Who doesn’t occasionally dream of leaving society behind and move into the woods never to be seen again, or at least not to be seen very often? Especially during times of trouble does this seem like an alluring option, and if Thoreau could do it, maybe you can too.
But how would one go about living in the woods?
Leaving society and live in the woods is possible, but to do so in a safe manner requires some planning. Decide what ‘living in the woods’ means to you, know the legality of living in the woods, and bring the necessary equipment and skills to stay alive in the wild.
While it is not possible to leave society entirely long-term without breaking at least a few laws and running out of several necessities, you can definitely keep that contact with society to a minimum and get very close to your dream.
In this article, we will go through all the aspects that you should consider in order to leave society behind and live a safe life in the woods.
Is it Wrong to Live in The Woods Separated From Society?
From a practical perspective, unless you have dependents, there is nothing wrong with living in the woods by oneself.
Living in the woods will get you closer to nature and provide you with a lot of practical experience with survival under harsh conditions. Besides, it will get you away from the hustle and bustle of modernity. Give you time to experience real boredom and to reflect on life.
But it is not an easy life. And most likely, you will want to return to civilization eventually. Whether it be after spending just a week in the woods or a couple of years. Or at least you will want a more permanent structure that will shelter you from the most unpleasant and dangerous aspects of nature.
Important Considerations before Moving Into the Woods
Before you sell all your belongings, quitting your job, and leaving society behind, it’s a good idea to consider how, why, and where you’d want to live this primitive life close to nature.
Why Do You Want to Live in the Woods?
There are many reasons why people want to escape society.
Often one has had enough of the superficiality of mainstream culture, or of politics. Others just want some peace for a while. Time to think and perhaps get some quiet sleep.
Some want to live in the woods to save money, minimize their impact on nature, while others still just can’t stand the prospect of working in a cubicle 40 hours a week for decades only to retire when they are too old to enjoy life.
These reasons are all good reasons. There are also many other ways of dealing with these issues, but living in the woods is not a bad one. You may not like it after all, but it doesn’t have to be permanent, and you surely will learn a lot.
Regardless of your reasons, consider if living in the woods really is the preferred solution. Especially if you plan to get rid of all your belongings and quit your job or sell your business for a long-term stay.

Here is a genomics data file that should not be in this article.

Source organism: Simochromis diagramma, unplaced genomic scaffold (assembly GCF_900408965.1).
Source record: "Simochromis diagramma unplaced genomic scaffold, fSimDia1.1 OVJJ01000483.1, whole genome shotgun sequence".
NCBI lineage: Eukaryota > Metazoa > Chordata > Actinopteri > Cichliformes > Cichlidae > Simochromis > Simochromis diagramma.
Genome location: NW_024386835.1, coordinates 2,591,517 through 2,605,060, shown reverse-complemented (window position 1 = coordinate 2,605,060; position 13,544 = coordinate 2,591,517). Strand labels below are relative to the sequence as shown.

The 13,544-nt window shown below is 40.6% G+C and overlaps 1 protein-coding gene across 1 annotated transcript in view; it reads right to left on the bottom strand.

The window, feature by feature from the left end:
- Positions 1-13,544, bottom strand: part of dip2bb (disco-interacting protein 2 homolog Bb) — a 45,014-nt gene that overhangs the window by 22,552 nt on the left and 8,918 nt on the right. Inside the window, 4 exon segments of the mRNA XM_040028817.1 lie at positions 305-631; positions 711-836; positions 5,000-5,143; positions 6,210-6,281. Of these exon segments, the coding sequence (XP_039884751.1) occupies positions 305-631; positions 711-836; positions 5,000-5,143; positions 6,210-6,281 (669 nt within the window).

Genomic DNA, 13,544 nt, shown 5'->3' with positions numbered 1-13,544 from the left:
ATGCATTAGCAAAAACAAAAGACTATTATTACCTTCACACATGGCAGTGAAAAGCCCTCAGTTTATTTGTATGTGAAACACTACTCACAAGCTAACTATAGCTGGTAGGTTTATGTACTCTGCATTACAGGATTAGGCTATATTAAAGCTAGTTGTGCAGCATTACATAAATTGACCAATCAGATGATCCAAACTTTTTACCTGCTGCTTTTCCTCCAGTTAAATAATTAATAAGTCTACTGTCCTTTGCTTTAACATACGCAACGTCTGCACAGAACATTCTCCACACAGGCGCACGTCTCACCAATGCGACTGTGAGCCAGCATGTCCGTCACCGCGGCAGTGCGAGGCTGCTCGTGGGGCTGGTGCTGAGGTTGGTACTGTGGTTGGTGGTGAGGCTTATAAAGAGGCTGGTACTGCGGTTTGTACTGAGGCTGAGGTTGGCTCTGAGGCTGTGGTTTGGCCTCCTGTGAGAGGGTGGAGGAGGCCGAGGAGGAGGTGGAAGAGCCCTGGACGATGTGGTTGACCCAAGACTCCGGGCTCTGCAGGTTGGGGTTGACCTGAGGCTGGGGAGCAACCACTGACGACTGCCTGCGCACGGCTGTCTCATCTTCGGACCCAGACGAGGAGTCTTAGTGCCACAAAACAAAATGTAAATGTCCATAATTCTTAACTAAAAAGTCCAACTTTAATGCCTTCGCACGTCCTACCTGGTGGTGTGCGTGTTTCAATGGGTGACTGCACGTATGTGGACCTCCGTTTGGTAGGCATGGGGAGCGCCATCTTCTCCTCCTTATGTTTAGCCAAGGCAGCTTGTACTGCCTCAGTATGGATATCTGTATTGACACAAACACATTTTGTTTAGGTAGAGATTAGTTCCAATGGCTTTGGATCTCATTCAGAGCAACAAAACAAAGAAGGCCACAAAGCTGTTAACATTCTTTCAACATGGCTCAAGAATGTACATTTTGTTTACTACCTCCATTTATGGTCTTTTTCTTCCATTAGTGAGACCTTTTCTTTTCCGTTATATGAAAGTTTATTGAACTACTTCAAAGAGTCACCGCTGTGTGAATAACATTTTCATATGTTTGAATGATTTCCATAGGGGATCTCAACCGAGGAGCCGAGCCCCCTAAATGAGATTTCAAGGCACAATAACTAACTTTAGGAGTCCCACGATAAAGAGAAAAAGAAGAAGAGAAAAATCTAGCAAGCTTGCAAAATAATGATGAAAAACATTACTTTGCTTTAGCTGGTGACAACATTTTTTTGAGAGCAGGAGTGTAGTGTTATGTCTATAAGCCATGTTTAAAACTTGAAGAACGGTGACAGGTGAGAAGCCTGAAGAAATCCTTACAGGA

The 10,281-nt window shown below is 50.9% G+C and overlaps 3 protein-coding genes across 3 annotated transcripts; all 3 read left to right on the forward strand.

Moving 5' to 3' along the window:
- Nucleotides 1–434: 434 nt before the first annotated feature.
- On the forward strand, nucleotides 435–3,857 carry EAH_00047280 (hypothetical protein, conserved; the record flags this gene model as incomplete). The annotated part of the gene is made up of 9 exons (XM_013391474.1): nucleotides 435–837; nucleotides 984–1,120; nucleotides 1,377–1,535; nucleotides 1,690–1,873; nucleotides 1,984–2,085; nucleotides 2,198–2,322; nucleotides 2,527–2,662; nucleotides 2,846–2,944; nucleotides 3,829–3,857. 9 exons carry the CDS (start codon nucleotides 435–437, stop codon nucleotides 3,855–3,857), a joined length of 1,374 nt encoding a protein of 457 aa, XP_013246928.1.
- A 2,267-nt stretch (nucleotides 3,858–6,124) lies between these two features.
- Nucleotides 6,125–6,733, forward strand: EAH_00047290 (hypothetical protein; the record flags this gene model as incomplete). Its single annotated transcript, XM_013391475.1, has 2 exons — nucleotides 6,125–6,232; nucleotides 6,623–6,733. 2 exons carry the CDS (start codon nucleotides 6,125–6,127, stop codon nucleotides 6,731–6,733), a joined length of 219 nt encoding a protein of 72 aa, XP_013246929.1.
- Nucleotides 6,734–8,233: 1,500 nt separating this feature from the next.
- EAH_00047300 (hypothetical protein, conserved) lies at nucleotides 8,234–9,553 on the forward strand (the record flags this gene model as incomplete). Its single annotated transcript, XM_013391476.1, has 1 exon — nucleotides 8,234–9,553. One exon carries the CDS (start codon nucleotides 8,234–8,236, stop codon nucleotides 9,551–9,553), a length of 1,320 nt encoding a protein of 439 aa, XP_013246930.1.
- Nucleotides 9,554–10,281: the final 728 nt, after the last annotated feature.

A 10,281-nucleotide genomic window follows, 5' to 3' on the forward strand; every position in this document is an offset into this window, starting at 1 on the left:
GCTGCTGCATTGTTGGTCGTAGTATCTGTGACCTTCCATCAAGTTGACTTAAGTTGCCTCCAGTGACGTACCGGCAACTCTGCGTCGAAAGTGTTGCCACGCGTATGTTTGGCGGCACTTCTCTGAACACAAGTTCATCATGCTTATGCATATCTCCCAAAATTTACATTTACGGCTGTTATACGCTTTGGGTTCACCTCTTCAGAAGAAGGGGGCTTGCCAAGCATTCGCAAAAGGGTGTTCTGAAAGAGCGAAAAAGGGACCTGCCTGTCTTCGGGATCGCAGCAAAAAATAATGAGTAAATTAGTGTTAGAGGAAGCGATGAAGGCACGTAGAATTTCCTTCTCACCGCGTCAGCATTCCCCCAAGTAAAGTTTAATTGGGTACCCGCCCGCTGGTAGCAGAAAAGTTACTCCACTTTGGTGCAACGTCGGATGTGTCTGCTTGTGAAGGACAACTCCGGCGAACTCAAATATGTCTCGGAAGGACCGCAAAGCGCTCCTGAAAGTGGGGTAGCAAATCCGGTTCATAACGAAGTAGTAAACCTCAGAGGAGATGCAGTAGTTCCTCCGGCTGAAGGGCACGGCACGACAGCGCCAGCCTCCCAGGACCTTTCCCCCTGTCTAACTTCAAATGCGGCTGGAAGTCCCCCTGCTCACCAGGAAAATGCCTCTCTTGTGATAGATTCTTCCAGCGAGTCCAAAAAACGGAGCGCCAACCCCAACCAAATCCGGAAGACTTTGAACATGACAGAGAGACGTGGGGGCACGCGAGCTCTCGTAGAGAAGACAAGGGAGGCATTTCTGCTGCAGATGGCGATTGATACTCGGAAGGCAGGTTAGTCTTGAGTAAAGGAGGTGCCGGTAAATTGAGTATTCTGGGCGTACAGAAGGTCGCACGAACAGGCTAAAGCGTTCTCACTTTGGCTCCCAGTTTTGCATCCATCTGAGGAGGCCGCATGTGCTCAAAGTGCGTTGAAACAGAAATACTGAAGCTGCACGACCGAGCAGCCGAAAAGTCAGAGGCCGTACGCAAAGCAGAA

Also, consider if you really enjoy being in the wild. Some people like the romantic part of nature: the beautiful landscapes, cute little log cabins, and fresh water from a nearby stream. But 90% of the time, that is not what nature is about. Most of the time, it’s wet, cold, or blazing hot.
Unless you are an experienced camper, start by getting a tent and the equipment mentioned further down this article, and spend every weekend all alone in the wild for a couple of months. Then you will know if this is really for you.
How Long Do You Intend to Stay in the Woods?
Are you planning for a few weeks, several years, or even the rest of your life? Maybe you don’t know yet, but it’s an important consideration as it will influence your approach.
For a short-term stay, it is easier to accept a somewhat uncomfortable lifestyle. It is not a big deal to remain wet and cold for a weekend, but eventually, it will drive you mad (and probably sick as well).
Which leads us to a related question: How comfortable do you wish to be?
Are you planning to live in a tent or under a tarp, or will you need a solid roof and a fireplace to protect you against the environment and perhaps wild animals?
How about finances? For a short-term trip, you might not need to quit your job. You may even save some money by not having access to shops and not using any utilities.
Consider how long you really intend to live in the woods and what implications this will have on your plans.
Is It Legal to Live in the Woods?
Whether you can legally move into the woods depends on several factors. Such as ownership of a specific wood and the laws regarding the use of public land.
Can You Live in a Private Forest?
According to the USDA, more than 50% of the 441 million acres of woods and forest in the United States are owned by private individuals and businesses. In some countries, it is legal to hike and even camp in private woods and forests. However, in the US, it is considered trespassing to enter a private forest without prior permission.
In most states, property owners must set up a fence or have no-trespassing signs clearly posted to persecute trespassers. But even without such measures, you don’t want to set up camp on private property, as the owner will probably tell you to leave.
Of course, you can also talk to landowners and ask for permission to live in their woods. Most of them will probably not allow it, either because they prefer to keep their land for themselves or because they don’t want to bother with the liability. But a few may have no problem with you living in a section of their forest, perhaps for a small rent. This way, you can also test if this is for you before buying your own piece of land.
Can You Live in National Forests?
The Federal government owns just over 30% of woods and forests in the US through the U.S.D.A. Forest Service, Bureau of Land Management, National Park Service, U.S. Fish and Wildlife Service, and the Department of Defense. States and local governments own an additional ~10%.
Each forest has its own rules. Some places have dedicated campgrounds; others allow “dispersed camping,” I.E., camping outside of specified campgrounds. Often you must have a permit to camp on public land and potentially a reservation.
However, many forests do not require a specific permit or reservation, in which case you can camp as you like, as long as you abide by the rules.
However, you can not live indefinitely in the same spot. Each Forest has its own rules on how many days you can camp at the same place and how long you have to wait before you can return to that same spot. Usually, the limit for camping is two weeks, although, at some places, the limit is as high as 30 days.
It is absolutely possible to live in public woods and forests, provided you move around and plan your stay well. But you will not be able to build a permanent home and settle down.
To get food, you may also want to hunt and/or fish, in which case you will need a state-issued hunting or fishing license.
Another way of getting access to federal land is by staking a mining claim. This option is limited to some states but a very affordable way to rent land long-term.